“The hearts of the wise make their mouths prudent, and their lips promote instruction.” (Proverbs 16:23 NIV)
Wise hearts have prudent mouths. Prudent means: Cautious; circumspect; practically wise; careful of the consequences of enterprises, measures or actions; cautious not to act when the end is of doubtful utility, or probably impracticable. In other words, think before you speak. Think about the words that are coming out of your mouth.
I just finished leading a women’s Bible study. We looked at the prayers of Paul. In our last session, we talked about saying things in love. As Christ followers, we are to speak truth at all times. Speaking the truth isn’t easy. Of all things, I used the example of someone asking if they looked fat in their outfit. Arguably, one of the hardest questions to answer without offending the person. But you can answer the question in love to the best of your ability. Suggest another outfit they’ve worn which flattered their curves, or an accessory that enhances the outfit. My husband is a master at answering this particular question with love. I ask it often. He has a wise heart and speaks prudent words.
Wise hearts have prudent mouths.
God will hold us accountable for the words we speak:
“But I tell you that everyone will have to give account on the day of judgment for every empty word they have spoken.” (Matthew 12:36 NIV)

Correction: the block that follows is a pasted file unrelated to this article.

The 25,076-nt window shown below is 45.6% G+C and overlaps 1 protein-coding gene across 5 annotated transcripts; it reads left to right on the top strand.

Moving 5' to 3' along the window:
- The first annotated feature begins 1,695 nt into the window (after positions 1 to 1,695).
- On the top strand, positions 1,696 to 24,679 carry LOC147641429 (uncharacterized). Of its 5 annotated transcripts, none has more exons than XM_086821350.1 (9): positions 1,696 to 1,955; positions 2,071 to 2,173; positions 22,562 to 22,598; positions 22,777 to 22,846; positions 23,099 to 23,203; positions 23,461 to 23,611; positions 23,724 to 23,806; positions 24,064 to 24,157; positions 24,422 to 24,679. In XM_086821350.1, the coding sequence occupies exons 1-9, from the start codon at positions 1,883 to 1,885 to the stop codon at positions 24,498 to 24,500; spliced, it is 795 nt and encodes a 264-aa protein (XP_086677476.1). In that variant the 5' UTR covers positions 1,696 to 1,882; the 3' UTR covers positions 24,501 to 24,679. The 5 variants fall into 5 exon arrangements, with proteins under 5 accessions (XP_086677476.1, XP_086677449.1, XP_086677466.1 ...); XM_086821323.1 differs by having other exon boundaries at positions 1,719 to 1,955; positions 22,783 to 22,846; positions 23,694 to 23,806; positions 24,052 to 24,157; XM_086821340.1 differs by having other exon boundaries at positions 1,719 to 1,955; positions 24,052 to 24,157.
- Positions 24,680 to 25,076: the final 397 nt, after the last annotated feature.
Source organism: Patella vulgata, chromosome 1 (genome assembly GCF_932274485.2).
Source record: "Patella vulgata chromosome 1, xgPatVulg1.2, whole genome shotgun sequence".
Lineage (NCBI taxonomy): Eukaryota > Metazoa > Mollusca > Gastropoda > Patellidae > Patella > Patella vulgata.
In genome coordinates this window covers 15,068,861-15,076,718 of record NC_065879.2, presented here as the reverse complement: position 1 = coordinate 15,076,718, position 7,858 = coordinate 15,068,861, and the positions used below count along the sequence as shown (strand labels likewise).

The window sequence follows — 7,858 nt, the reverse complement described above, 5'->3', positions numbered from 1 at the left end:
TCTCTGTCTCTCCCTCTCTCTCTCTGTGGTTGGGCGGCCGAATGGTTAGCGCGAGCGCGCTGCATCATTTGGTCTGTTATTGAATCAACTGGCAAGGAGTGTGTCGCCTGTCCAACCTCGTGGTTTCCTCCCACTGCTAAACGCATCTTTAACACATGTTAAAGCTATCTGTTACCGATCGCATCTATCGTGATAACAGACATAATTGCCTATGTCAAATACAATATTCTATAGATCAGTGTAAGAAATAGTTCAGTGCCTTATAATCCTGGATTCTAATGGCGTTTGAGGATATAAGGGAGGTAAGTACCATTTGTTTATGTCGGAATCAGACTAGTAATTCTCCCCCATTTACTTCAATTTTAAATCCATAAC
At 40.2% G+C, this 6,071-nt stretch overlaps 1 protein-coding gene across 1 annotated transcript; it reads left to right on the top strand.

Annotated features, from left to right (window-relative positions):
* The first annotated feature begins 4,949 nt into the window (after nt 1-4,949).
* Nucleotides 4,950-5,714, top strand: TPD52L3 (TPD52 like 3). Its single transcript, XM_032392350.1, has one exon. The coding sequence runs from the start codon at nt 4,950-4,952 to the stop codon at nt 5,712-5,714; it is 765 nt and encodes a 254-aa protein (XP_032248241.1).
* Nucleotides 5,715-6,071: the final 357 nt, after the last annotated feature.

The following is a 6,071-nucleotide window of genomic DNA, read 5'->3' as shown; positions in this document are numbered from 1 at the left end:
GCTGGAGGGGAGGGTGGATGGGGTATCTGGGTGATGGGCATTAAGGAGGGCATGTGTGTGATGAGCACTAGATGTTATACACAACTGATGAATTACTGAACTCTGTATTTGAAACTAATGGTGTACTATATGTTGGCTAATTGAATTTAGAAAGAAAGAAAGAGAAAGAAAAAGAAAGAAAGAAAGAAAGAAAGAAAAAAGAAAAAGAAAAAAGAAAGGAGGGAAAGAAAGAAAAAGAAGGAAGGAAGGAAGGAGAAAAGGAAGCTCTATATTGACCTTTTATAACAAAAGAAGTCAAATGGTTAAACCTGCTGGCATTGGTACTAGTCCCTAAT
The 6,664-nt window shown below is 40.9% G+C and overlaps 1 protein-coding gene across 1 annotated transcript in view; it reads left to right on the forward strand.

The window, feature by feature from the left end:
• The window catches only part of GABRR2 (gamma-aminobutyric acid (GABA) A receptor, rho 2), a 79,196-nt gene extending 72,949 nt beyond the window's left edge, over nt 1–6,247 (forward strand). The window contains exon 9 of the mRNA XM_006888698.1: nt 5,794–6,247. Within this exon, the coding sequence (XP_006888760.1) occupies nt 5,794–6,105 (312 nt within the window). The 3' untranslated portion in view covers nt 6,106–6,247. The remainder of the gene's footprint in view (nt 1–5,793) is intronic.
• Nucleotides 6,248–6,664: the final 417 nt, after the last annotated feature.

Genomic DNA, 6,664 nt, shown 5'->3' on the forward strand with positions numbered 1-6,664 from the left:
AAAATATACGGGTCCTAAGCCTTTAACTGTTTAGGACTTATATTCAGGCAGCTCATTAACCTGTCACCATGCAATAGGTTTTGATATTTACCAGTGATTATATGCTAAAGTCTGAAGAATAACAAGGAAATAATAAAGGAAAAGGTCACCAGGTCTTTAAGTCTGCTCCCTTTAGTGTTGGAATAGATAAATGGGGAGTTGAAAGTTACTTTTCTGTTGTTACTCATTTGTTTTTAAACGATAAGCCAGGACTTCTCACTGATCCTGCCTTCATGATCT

We all speak empty words. I’ve spoken empty words. Jesus’ words in this verse help me think about my speech. I walk away when angry, or try too. By distancing myself from the person, I’m less likely to say something I will regret. Once I gain control of my emotions, I think objectively and revisit the conversation.
When in a difficult situation, I ask God for words as we’re talking. God amazes me with the words He gives me. But if I don’t ask Him for help, I get into trouble. I only know in part, God knows in whole.
Recently, a friend who’s daughter is graduating highschool asked me to do a video. The topic: what life advice would I give her as she prepares for college. I prayed for two days before God gave me this simple message: Call your mother.
Once the words leave our mouths, they don’t come back. When we put our words in writing, they are hard to dispute. The only way we are able to speak prudently is to give God control of our mouths. Often, the words God gives me are the scriptures I’ve memorized. The more scripture I memorize, the readier God gives me a response. And sometimes God doesn’t give me words, instead He wants me to say nothing at all. Let God direct your mouth, He’ll give you a prudent one.
Question of the Day:
Is your mouth prudent?